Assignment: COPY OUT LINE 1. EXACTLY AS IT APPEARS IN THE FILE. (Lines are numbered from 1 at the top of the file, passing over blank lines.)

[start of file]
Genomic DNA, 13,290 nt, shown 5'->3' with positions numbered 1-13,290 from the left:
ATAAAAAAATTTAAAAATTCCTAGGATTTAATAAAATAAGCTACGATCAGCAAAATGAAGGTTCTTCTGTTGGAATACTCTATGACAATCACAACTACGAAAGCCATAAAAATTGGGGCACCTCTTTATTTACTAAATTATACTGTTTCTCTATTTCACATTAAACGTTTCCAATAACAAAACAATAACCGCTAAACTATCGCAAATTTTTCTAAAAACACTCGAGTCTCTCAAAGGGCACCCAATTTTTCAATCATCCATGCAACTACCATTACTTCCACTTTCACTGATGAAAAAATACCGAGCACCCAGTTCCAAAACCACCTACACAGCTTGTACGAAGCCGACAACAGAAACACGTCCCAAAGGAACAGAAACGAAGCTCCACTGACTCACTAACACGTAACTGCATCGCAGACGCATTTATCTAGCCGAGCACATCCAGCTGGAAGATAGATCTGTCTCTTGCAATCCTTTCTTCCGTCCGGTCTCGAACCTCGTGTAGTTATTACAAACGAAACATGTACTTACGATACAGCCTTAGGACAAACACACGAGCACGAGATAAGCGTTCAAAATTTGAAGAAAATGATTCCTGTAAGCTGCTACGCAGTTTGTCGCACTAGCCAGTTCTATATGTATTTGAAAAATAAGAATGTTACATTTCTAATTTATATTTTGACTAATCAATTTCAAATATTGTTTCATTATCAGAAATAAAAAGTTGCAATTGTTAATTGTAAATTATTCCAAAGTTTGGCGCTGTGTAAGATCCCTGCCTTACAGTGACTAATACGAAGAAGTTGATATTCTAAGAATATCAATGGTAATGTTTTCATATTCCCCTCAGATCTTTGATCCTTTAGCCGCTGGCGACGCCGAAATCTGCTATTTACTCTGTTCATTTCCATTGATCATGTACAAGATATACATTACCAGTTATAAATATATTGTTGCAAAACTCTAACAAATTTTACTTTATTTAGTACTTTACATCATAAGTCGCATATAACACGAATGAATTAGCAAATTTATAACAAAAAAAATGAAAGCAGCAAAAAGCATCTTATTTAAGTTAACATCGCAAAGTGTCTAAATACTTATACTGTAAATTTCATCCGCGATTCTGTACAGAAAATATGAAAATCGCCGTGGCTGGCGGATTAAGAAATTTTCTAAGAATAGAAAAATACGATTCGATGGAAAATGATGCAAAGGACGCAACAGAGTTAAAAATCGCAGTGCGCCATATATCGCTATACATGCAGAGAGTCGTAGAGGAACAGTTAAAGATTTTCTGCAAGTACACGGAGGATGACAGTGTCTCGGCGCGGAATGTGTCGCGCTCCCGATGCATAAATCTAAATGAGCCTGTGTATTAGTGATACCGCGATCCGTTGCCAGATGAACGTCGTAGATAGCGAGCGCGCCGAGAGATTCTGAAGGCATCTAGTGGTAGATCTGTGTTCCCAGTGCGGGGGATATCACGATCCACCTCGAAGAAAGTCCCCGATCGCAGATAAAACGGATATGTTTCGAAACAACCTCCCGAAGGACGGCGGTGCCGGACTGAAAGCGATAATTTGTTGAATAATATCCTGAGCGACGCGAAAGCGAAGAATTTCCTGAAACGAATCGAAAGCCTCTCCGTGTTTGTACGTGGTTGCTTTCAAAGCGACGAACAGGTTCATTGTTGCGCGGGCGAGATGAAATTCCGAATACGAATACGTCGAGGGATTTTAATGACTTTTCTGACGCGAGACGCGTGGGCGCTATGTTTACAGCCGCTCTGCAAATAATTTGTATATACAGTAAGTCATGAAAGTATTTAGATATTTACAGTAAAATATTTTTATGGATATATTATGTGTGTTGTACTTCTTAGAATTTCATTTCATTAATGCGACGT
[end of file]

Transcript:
Genomic DNA, 13,290 nt, shown 5'->3' with positions numbered 1-13,290 from the left: